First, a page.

HC Deb 02 February 1900 vol 78 cc443-4

I beg to ask the Under Secretary of State for Foreign Affairs was the draft of the Declaration of Paris submitted to Her Majesty the Queen, and the signature whereof was approved by Her Majesty, by a document dated the 8th April, 1856, identical in all respects with the Declaration itself as actually signed eight days later on the 16th April by Lords Clarendon and Cowley; if not, what alterations or additions were made in it between the 8th and 16th April, and were these alterations submitted to and approved by Her Majesty before the final signature; was Her Majesty's approval ever signified of the signature by Lords Clarendon and Cowley of the further agreement proposed at the Congress by Count Walewski on 16th April to the effect that the Powers which had signed the Declaration of Paris could not enter in future into any arrangement which does not rest at the same time on all the four principle's, the objects of the said Declaration; and of the further agreement on the same day that the present resolution, since it cannot have a retroactive effect, cannot invalidate anterior conventions; if so, in what form, and by what document, and on what date was Her Majesty's approval signified; and whether he has any objection to lay upon the Table of the House the despatches to Lord Clarendon of 13th April, 1856, and of 18th April, 1856, relative to the Declaration of Paris; and if there be any objection, what that objection is. I beg further to ask the Under Secretary of State for Foreign Affairs what was the form and character of the document whereby Her Majesty the Queen signified her approval to Lord Palmerston, on 8th April, 1856, of the draft of the Declaration of Paris; was the document a letter, a rescript, or a memorandum; was it authenticated by the Sign Manual; and, if not, how; and what objection, if any, is there to laying this document upon the Table of the House.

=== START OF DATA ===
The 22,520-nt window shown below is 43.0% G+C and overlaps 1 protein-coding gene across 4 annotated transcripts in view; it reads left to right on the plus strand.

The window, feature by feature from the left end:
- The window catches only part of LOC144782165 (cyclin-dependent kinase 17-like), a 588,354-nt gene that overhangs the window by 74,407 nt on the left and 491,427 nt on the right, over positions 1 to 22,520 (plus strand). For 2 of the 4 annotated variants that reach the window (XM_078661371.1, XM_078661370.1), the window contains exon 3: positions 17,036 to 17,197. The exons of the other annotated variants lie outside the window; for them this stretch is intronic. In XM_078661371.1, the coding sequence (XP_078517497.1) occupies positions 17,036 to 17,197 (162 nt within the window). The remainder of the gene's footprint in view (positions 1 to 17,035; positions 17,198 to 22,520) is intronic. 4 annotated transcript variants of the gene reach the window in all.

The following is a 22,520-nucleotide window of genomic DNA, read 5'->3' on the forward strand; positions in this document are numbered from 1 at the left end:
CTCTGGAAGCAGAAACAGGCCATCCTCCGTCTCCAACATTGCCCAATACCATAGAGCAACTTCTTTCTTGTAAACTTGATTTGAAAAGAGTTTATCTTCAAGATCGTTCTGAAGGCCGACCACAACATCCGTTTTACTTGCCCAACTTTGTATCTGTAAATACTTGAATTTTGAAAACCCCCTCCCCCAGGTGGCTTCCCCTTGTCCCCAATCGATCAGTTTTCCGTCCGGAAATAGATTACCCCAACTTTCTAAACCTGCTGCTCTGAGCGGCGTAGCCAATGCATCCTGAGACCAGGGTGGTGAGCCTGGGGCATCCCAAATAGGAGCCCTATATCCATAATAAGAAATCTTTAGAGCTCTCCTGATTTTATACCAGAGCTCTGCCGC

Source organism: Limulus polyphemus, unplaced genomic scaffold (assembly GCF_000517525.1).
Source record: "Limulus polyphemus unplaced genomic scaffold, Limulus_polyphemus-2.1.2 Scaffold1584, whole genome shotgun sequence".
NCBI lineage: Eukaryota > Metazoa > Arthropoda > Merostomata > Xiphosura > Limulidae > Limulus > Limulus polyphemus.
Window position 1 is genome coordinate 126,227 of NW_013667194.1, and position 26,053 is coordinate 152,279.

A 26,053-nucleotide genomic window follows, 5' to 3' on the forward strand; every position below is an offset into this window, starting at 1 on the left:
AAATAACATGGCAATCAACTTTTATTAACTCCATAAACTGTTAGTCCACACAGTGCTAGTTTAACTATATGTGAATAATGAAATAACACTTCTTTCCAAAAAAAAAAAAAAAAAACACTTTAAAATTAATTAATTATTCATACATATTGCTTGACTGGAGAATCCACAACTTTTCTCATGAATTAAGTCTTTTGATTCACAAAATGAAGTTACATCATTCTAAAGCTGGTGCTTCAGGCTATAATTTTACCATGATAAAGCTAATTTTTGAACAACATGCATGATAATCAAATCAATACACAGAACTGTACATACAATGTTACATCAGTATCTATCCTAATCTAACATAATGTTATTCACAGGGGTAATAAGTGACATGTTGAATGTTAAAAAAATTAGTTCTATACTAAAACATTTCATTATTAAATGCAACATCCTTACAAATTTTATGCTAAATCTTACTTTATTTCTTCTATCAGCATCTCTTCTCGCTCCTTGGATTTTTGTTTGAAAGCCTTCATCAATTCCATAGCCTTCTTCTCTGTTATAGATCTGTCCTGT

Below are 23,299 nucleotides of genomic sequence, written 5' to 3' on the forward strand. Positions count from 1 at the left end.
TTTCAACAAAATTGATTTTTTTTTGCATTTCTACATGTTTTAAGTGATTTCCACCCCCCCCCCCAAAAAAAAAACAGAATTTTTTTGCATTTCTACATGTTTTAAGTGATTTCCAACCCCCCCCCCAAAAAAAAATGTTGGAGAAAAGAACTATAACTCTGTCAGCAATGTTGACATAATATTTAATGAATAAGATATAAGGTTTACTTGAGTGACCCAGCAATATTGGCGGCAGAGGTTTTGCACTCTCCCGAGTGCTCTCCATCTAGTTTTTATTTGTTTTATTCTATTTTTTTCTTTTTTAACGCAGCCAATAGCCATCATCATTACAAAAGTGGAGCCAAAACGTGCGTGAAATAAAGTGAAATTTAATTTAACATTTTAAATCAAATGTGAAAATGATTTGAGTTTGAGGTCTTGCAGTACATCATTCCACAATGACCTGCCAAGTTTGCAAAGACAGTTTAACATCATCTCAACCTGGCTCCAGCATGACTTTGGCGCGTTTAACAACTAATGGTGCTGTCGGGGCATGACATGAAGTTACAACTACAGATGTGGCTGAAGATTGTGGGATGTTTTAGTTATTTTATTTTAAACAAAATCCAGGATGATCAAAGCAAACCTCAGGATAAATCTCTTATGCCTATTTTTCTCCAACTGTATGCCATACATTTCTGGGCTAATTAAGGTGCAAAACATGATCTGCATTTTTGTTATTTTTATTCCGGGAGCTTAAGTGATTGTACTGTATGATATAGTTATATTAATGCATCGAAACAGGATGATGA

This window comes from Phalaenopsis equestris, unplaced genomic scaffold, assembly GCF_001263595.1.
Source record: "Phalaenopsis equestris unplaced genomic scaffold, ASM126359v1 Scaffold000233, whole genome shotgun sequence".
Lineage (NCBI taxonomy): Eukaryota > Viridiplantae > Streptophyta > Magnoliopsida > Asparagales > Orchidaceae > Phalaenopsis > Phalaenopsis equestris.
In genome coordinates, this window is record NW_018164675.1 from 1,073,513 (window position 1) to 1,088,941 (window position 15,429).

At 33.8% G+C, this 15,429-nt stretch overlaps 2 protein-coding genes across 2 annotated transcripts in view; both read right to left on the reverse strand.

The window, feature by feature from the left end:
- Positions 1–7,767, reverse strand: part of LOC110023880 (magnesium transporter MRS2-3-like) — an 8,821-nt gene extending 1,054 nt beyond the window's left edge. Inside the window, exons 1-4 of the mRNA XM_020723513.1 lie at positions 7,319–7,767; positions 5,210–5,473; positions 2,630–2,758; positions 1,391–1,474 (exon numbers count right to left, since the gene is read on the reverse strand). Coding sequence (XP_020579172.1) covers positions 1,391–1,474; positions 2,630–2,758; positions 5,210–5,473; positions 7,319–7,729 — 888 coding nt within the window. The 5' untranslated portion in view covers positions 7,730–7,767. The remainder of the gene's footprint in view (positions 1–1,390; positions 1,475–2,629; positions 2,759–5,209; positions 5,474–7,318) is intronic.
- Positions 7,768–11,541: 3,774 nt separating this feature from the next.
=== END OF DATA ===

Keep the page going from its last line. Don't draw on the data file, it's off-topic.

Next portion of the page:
It is altogether unusual and would be inconvenient to make public such details as are made the subject of inquiry by the hon. Member. The draft of the Declaration submitted to the Queen was substantially, and in its material points, identical with that eventually adopted, but it would not be in accordance with constitutional usage to lay communications between the Sovereign and her constitutional advisers on the Table of the House.